Sunday, February 8, 2009

Interventional Radiologist Salary

An interventional radiologist is a sub-specialized radiologist. After completing an internship and four year diagnostic radiology residency, one must also complete a one year fellowship in interventional radiology (IR) to become an interventional radiologist. 

What does someone in interventional radiology (IR) do? 

An interventional radiologist is actually quite different from the typical diagnostic radiologist. In IR, the focus is on performing procedures using imaging techniques rather than interpreting studies. An IR specialist can utilize a number of modalities, including ultrasound, CT, and fluoroscopy. Procedures can range from simple line placements to complex procedures involving delivery of therapeutics, long term implantable devices, or embolizations. 

What is compensation like in interventional radiology?

Like most radiologists, IR specialists are well compensated. The numbers change from year to year due to radiologist salary trends, but if one presumes the average diagnostic radiologist's salary to be $350,000, then the average interventionalist will make roughly $50,000 more. Bear in mind that many factors impact this differential. First, location and years out of residency will have a significant impact on the actual salary. Second, your practice setting will also matter a great deal. In general, private practice interventionalists can expect to earn double academic interventionalists, but will also likely work more as well as parttake of more of the traditional diagnostic film reading. Even within private practice, one must consider whether the partners are compensated on equal terms or based on revenue generated. Still, compared to other surgical subspecialties, IR is very competitive with basically all of them, expect perhaps neurosurgery / spine surgery. 

Is the salary differential worth it?

This is a difficult question to answer. First and foremost, you should pursue a field that you love. However, that's easier said than done. If you have an interest in vascular surgery vs. interventional radiology, or neuroradiology vs. interventional radiology, how does one decide? You should try talking to peers or others within the field, but at some point, compensation does become an issue. One must realize that IR is more demanding than other fields within radiology, and the compensation boost is not necessarily proportional to that difference. However, if it is a field that you find interesting, the incentive itself will not matter so much. The work will be rewarding and that in itself will make it worthwhile. And, hey, it's radiology: the salary will be adequate in any case.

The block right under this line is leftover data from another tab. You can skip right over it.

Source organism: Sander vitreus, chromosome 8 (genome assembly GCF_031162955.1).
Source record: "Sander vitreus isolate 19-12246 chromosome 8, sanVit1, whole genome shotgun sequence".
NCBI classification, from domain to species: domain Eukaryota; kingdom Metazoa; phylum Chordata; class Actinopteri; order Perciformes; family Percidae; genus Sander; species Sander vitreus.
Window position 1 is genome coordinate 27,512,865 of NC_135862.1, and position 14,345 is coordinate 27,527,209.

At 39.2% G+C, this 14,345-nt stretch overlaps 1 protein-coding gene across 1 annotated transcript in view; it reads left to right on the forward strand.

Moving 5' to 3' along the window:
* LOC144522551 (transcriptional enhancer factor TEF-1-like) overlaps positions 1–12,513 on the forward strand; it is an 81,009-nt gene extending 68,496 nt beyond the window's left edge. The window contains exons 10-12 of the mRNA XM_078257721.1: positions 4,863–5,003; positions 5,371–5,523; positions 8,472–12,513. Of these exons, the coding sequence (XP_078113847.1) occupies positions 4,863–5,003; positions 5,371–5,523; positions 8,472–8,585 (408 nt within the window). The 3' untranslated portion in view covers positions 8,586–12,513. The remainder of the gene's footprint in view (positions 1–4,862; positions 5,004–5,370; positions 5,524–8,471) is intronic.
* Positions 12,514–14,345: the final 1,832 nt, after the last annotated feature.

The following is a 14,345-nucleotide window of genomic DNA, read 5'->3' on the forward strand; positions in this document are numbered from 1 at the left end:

What does the future hold for interventional radiology?

No one can predict the future. However, it seems a pretty safe assumption that IR will continue to compensate well. While this economy has made everyone more cautious, one of the benefits of a career in medicine is relatively good job and salary stability compared to other fields. While no one knows exactly what the future holds, it is hard to envision a future where IR is "outsourced" or compensation declines, especially as new technologies are developed which expand the span and scope of the field. 


  1. I recently came accross your blog and have been reading along. I thought I would leave my first comment. I dont know what to say except that I have enjoyed reading. Nice blog. I will keep visiting this blog very often.

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  2. Interventional radiologists are about to get a whole lot more attention due to the brilliant work of their colleague Paolo Zamboni and his new vascular theory of multiple sclerosis. Chronic cerebrospinal venous insufficiency, or CCSVI. There are 500,000 MS patients in north america waiting for this summer's clinical trials to test his theory further.

  3. I want to ask about the radiation exposure, as a female doctor I have interest in interventional radiology but is it safe?

  4. @Mayse: In general, interventional radiology is a safe profession for female doctors to enter. However, how 'safe' one is depends on several factors. First, you have to be well informed about radiation safety and take precautions yourself to limit exposure, such as minimizing radiation and always wearing appropriate leaded protection. Second, you should work in a facility that also adheres to rigorous safety standards. Lastly, you should monitor your radiation exposure closely through the use of dosimetry badges. If you do so, you should be fine.

  5. Hello there,
    I am a medical graduate from India... I wanted to know that if I do my Radiology residency from India itself,
    then how difficult will it be for me to get into a reasonable good interventional radiology fellowship programme at US. And if I get in will I be allowed to practice in US after completing my fellowship ?